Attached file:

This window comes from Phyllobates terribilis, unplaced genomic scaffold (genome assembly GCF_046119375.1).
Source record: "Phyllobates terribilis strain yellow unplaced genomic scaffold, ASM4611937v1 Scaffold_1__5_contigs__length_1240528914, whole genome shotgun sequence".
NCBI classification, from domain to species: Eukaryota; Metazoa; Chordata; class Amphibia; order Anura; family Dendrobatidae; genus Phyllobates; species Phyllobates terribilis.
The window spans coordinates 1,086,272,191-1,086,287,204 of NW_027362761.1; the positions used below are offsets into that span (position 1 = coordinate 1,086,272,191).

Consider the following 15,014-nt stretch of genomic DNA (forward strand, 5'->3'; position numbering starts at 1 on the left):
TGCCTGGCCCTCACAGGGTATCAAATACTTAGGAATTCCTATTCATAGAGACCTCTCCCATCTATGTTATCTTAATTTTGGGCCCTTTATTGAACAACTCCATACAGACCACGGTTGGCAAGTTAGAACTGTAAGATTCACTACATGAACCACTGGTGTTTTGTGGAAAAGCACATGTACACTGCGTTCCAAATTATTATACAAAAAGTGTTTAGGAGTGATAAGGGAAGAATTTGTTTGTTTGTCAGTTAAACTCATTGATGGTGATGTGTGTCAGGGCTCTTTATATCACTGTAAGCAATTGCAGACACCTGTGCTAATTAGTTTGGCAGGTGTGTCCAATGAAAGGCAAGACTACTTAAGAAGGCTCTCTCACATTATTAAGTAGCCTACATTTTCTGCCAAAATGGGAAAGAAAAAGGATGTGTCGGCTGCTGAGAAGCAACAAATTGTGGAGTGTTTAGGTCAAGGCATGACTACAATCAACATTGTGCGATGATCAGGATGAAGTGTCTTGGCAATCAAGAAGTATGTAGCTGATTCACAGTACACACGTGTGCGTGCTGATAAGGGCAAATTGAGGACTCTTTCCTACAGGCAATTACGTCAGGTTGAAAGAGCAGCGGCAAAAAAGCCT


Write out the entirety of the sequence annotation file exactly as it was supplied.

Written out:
This window comes from Phyllobates terribilis, unplaced genomic scaffold (genome assembly GCF_046119375.1).
Source record: "Phyllobates terribilis strain yellow unplaced genomic scaffold, ASM4611937v1 Scaffold_1__5_contigs__length_1240528914, whole genome shotgun sequence".
NCBI classification, from domain to species: Eukaryota; Metazoa; Chordata; class Amphibia; order Anura; family Dendrobatidae; genus Phyllobates; species Phyllobates terribilis.
The window spans coordinates 1,086,272,191-1,086,287,204 of NW_027362761.1; the positions used below are offsets into that span (position 1 = coordinate 1,086,272,191).

Consider the following 15,014-nt stretch of genomic DNA (forward strand, 5'->3'; position numbering starts at 1 on the left):
TGCCTGGCCCTCACAGGGTATCAAATACTTAGGAATTCCTATTCATAGAGACCTCTCCCATCTATGTTATCTTAATTTTGGGCCCTTTATTGAACAACTCCATACAGACCACGGTTGGCAAGTTAGAACTGTAAGATTCACTACATGAACCACTGGTGTTTTGTGGAAAAGCACATGTACACTGCGTTCCAAATTATTATACAAAAAGTGTTTAGGAGTGATAAGGGAAGAATTTGTTTGTTTGTCAGTTAAACTCATTGATGGTGATGTGTGTCAGGGCTCTTTATATCACTGTAAGCAATTGCAGACACCTGTGCTAATTAGTTTGGCAGGTGTGTCCAATGAAAGGCAAGACTACTTAAGAAGGCTCTCTCACATTATTAAGTAGCCTACATTTTCTGCCAAAATGGGAAAGAAAAAGGATGTGTCGGCTGCTGAGAAGCAACAAATTGTGGAGTGTTTAGGTCAAGGCATGACTACAATCAACATTGTGCGATGATCAGGATGAAGTGTCTTGGCAATCAAGAAGTATGTAGCTGATTCACAGTACACACGTGTGCGTGCTGATAAGGGCAAATTGAGGACTCTTTCCTACAGGCAATTACGTCAGGTTGAAAGAGCAGCGGCAAAAAAGCCT